Hall had a dry sense of humor coupled with a very large working vocabulary, and he wasn't a bit afraid to use either one to make a point. I believe there was one instance when a parishioner remarked to a church elder that that the young children "seemed to be a bit too obstreperous" as they left the sanctuary after service. Seeing a large question mark over the elder's head, Hall enlightened him. "He means the kids are too vociferous." Hall said, keeping a straight face.
Hall was a temperate man, which I admired. When he and his wife Aurel finally had to leave their home in Sylvania and move to an assisted care facility, Hall didn't like it. Objectively, Hall and Aurel moved to a luxury hotel. Kingston Residence of Sylvania bears as much resemblance to the average assisted care facility as the Luxor bears to Hollywood Casino in Toledo, but nice as it is it still isn't home. Shortly after they moved in Hall got into a heated discussion with a nurse's aid who was insisting on passive, docious cooperation from a man who used to run a five million dollar a year corporation. After a few terse verbal exchanges, the young man stated hotly, "If you don't like it, why don't you leave!" This was followed by a long silence while Hall glared at him, probably not trusting himself to respond.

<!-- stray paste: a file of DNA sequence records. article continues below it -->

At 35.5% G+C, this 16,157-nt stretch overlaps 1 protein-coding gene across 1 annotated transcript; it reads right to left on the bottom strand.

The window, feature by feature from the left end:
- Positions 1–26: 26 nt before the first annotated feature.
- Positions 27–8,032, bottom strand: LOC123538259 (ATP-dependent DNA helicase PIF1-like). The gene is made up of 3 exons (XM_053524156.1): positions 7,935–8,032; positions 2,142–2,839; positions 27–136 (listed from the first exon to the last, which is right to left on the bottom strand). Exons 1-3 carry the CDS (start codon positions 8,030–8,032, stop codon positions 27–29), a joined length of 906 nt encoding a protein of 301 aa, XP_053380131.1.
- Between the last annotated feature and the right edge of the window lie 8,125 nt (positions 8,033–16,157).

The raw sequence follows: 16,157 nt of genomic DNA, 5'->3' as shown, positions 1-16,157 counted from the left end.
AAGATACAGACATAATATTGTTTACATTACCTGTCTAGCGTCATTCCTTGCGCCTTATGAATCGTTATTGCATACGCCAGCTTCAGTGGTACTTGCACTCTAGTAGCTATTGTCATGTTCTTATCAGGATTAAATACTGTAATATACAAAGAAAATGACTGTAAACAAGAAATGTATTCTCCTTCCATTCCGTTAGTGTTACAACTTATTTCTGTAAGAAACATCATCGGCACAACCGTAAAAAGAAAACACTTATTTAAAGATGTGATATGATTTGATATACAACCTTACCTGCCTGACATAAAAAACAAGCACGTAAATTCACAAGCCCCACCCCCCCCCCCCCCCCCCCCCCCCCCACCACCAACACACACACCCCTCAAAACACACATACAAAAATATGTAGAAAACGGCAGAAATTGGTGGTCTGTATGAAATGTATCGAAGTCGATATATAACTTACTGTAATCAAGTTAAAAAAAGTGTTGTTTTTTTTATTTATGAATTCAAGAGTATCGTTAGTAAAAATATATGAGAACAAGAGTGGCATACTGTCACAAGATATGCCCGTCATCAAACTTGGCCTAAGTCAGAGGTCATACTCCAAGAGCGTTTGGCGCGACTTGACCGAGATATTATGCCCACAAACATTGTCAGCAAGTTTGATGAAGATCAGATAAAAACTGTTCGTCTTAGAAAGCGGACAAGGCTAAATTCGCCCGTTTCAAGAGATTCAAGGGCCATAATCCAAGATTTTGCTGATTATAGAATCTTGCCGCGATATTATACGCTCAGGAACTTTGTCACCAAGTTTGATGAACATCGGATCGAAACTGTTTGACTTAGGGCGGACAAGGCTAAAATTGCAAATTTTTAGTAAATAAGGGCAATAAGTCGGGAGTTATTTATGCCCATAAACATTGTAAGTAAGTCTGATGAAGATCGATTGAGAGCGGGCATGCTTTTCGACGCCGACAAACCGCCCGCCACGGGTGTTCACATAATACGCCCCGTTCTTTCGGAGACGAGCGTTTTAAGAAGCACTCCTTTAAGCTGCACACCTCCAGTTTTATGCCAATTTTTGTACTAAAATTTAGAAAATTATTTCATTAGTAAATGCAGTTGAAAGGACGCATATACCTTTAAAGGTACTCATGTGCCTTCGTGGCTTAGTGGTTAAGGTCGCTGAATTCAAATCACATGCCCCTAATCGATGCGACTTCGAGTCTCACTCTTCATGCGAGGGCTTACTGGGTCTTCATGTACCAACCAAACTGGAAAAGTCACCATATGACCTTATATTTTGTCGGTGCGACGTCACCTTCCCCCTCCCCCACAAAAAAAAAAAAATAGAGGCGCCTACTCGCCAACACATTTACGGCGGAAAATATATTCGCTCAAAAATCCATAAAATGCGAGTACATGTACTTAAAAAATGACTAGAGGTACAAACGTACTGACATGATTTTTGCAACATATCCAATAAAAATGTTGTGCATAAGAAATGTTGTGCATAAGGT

When Hall related this to me, I joked that he'd finally found a good use for the .45 he carried during the war. Hall agreed.
When Hall was in WWII he and the other officers were issued the standard sidearm: the Model 1911 autoloading pistol in .45 ACP. Instructions for field stripping the pistol were given to the new recruits while they were standing in line near a hotel swimming pool, as back then quarters were scarce and many hotels were rented and used as barracks for soldiers enduring basic training. After ejecting the clip and ensuring the pistol was empty, the slide was dropped. The left thumb was used to depress the recoil spring plug while the fingers of the right hand rotated the barrel bushing ninety degrees to the right.